The House on Thursday rejected a proposal to reduce funding for the Drug Enforcement Administration.

The amendment offered by Rep. Jared PolisJared Schutz PolisHeritage: Repealing GOP tax law would raise taxes in every district Trump endorses Walker Stapleton in Colorado gubernatorial race #MeToo madness could destroy male college athletes MORE (D-Colo.), defeated 66-339, would have reduced the DEA's funding by $35 million in the 2015 Commerce-Justice-science appropriations bill.

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Polis, whose state has legalized marijuana, argued the DEA did not need more funding than it was receiveing at current levels.

"The DEA doesn't have a growing enforcement workload, except in their own minds," Polis said. "We don't need to increase our deficit to fund misguided priorities."

But Rep. Frank WolfFrank Rudolph WolfVulnerable Republican keeps focus as Democrats highlight Trump Bolton could be the first national security chief to prioritize religious freedom House votes to mandate sexual harassment training for members and staff MORE (R-Va.), the chairman of the House Appropriations Commerce-Justice-Science subcommittee, said that the DEA needed the funding to serve its enforcement mission, and accused Polis of undervaluing the work of DEA agents.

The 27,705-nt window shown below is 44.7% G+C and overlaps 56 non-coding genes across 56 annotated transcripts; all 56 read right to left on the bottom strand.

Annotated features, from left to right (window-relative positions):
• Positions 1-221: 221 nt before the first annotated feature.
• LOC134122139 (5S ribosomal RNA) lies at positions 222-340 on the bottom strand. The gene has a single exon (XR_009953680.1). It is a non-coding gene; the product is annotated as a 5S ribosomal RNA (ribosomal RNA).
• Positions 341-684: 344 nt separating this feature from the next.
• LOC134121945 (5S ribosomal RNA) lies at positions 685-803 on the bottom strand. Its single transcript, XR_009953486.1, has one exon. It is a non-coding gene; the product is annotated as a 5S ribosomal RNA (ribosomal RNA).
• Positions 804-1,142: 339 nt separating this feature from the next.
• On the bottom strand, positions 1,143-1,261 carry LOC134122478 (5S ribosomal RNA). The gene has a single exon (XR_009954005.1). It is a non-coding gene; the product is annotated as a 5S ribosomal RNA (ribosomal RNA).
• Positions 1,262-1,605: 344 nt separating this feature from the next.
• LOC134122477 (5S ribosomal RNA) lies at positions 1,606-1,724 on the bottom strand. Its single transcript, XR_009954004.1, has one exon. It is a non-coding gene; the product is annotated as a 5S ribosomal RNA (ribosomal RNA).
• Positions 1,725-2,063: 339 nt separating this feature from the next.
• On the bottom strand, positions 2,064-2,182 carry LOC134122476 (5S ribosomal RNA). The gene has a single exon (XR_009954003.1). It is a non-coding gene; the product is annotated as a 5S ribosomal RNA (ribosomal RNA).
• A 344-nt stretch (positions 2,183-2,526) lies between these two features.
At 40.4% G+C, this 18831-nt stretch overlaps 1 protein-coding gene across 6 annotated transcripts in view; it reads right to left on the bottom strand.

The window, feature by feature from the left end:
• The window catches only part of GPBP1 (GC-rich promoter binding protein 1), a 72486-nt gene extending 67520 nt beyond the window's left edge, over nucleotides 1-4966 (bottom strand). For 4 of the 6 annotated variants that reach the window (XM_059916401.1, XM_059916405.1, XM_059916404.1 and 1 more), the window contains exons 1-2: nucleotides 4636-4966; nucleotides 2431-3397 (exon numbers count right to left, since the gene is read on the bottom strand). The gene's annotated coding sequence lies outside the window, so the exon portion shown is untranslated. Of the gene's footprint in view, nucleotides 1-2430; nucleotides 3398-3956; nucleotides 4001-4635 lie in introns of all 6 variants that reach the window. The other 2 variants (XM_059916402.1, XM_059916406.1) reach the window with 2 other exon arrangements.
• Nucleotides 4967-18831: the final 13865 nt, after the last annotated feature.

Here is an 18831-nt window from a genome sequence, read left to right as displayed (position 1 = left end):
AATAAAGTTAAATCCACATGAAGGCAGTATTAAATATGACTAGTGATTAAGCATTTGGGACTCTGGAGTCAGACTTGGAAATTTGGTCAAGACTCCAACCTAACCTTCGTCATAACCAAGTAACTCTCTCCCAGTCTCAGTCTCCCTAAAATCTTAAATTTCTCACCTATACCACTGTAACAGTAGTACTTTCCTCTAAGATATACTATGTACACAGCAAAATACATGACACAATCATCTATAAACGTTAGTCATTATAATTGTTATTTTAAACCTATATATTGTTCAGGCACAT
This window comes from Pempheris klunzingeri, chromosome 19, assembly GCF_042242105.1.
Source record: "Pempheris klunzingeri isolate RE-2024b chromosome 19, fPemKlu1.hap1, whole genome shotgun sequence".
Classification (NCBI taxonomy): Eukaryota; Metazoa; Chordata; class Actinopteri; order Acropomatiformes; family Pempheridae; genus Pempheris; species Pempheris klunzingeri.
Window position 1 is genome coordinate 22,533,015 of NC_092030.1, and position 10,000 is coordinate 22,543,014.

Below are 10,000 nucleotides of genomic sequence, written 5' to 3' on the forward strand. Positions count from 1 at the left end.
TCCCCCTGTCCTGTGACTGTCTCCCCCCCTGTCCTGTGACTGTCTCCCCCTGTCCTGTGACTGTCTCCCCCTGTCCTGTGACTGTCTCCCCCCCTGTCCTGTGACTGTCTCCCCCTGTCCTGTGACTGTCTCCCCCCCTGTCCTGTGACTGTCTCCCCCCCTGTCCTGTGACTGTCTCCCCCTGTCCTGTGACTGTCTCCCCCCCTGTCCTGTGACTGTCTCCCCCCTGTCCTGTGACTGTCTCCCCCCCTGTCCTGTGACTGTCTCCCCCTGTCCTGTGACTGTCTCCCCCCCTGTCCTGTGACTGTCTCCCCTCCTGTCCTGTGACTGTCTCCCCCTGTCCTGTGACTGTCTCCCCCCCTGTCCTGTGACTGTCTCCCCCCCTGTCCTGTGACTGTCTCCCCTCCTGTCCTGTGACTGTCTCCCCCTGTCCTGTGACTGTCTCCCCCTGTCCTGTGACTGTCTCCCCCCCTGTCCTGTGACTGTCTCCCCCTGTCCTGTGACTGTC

"You kind of just blew off the DEA agents," Wolf said. "The DEA is striving to cope with significant challenges."

"A number of DEA agents have risked their lives for us here," Wolf said, later reading aloud the names of several deceased DEA agents.

Rep. Chaka FattahChaka FattahThe year the party machines broke Jury convicts the son of Rep. Chaka Fattah Dem congressman pushes back at DOJ corruption probe MORE (D-Pa.), the top Democrat on the subcommittee, said that Polis's concerns for Colorado did not necessarily apply nationwide.

"I think that the gentleman is really concerned about the underlying questions about his home state. I agree with him there that the state has made a different decision and that there should not be unnecessary harassment," Fattah said.

"It does not mean, however, we think every illegal narcotic the world should be available without penalty or punishment for every single person who might desire it," Fattah said.